The need for world-wide relief from disaster suffering is immense and increasing.  It is not now being fully met. The Recovery Hut is our answer but pulling together such a gathering can only be a hugely exciting shelter renaissance not to be missed. We hope you will agree and will support this event so please let us have your ideas and input –log on and join our team to help pull it off.  But remember, we’re seeking your advice here.  Please email us and let us know about your own organizations.  What are your own plans and obstacles; your goals, aspirations and successes?

Recovery Huts is a not-for-profit corporation offering advanced sheltering for disasters and other emergencies, as well as a full range of multi-purpose shelters for homeless and prison-overflow housing, for first-responder fire fighters, oil cleanup crews, urban power brownout utility crews, for farm worker housing, immigration holding and health isolation huts, and many more.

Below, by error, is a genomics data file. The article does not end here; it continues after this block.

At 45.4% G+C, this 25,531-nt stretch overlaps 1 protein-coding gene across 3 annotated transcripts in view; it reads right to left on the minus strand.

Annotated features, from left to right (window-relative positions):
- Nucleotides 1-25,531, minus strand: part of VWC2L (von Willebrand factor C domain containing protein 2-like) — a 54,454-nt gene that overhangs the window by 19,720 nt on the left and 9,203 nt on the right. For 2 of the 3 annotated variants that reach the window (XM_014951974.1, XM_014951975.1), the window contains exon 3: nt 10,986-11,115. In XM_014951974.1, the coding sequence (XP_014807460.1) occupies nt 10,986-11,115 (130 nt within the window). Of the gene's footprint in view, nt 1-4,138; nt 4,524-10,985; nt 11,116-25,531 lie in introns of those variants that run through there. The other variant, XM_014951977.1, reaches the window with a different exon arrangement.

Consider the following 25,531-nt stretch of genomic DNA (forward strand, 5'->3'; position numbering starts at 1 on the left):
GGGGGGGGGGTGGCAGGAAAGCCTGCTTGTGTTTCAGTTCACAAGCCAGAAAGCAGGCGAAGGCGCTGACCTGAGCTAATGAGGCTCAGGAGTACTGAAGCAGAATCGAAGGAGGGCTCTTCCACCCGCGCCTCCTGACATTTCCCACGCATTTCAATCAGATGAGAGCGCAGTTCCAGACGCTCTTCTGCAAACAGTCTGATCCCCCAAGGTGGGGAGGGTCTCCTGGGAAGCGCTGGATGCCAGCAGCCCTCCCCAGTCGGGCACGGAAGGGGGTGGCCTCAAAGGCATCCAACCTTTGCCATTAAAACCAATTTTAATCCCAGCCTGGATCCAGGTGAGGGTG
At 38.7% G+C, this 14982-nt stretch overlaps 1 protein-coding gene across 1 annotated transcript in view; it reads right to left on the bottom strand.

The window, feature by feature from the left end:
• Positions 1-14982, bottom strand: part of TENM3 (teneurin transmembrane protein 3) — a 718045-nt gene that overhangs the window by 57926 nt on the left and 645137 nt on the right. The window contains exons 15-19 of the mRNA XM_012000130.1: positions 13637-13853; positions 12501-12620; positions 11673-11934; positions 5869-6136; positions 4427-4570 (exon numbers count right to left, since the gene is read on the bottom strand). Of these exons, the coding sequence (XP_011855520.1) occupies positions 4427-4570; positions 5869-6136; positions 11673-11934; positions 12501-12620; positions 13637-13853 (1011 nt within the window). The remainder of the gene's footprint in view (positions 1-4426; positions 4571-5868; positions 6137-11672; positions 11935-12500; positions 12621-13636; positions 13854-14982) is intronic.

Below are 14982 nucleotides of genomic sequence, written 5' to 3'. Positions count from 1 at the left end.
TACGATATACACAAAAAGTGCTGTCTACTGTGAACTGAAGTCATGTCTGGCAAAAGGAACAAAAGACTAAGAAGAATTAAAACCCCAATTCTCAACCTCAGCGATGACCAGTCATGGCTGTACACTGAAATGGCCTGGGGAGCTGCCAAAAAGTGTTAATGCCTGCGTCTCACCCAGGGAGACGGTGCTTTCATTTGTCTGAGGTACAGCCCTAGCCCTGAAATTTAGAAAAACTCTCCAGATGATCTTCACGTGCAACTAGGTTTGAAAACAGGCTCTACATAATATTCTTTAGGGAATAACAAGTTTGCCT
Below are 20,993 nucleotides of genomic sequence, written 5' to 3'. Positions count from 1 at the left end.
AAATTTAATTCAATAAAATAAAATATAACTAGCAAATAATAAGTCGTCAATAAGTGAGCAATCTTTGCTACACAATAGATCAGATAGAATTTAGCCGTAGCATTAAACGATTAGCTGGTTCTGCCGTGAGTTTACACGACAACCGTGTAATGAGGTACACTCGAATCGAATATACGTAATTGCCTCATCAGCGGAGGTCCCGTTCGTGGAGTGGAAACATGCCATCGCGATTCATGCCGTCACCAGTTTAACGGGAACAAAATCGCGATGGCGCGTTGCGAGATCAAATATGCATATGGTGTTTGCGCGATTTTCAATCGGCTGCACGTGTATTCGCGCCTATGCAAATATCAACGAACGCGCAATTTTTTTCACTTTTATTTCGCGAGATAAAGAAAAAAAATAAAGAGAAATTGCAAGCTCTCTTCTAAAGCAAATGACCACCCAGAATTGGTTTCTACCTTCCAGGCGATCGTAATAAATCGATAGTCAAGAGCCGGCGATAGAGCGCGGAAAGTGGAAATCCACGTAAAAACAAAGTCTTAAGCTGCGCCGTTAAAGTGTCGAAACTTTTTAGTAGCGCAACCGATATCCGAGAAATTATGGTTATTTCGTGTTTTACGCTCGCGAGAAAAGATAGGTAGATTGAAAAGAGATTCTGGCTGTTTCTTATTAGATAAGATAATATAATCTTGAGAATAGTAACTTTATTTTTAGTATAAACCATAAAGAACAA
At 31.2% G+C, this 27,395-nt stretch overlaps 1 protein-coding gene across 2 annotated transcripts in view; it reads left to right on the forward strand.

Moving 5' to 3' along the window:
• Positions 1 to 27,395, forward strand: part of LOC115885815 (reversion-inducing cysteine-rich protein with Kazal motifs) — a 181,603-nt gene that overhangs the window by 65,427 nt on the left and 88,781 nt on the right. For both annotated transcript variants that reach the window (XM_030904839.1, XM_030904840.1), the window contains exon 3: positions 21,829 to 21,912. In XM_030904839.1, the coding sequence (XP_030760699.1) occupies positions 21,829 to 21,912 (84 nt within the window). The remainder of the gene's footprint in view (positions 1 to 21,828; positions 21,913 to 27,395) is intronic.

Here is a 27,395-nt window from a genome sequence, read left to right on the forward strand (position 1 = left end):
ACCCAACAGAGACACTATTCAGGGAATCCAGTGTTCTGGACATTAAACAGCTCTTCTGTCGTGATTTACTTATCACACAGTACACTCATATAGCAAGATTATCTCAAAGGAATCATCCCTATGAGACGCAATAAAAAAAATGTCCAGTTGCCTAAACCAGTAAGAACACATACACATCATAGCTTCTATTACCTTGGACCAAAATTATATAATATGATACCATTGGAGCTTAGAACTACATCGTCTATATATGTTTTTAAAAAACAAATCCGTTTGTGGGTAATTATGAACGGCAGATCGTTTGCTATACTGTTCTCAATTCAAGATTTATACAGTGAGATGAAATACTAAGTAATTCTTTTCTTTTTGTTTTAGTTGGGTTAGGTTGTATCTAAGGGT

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Recovery Huts has presented before university and professional humanitarian groups and agencies, scheduled for publication in news media, to be featured in a Brazilian Design magazine, in a new book on shelter design, scheduled to demonstrate at IDEC11, Jakarta.

Recovery Huts are durable and strong for supporting electrical, lights and plumbing equipments, shelves, suitable for permanent resettlement housing.

Our huts can quickly be demobilized, pressure washed/sanitized and thoroughly dried for long-term storage – preventing the mold and mildew associated with fabric structures.

Once their field life is finally over, they can be collected, shredded and recycled into any number of usable products, leaving no environmental trace.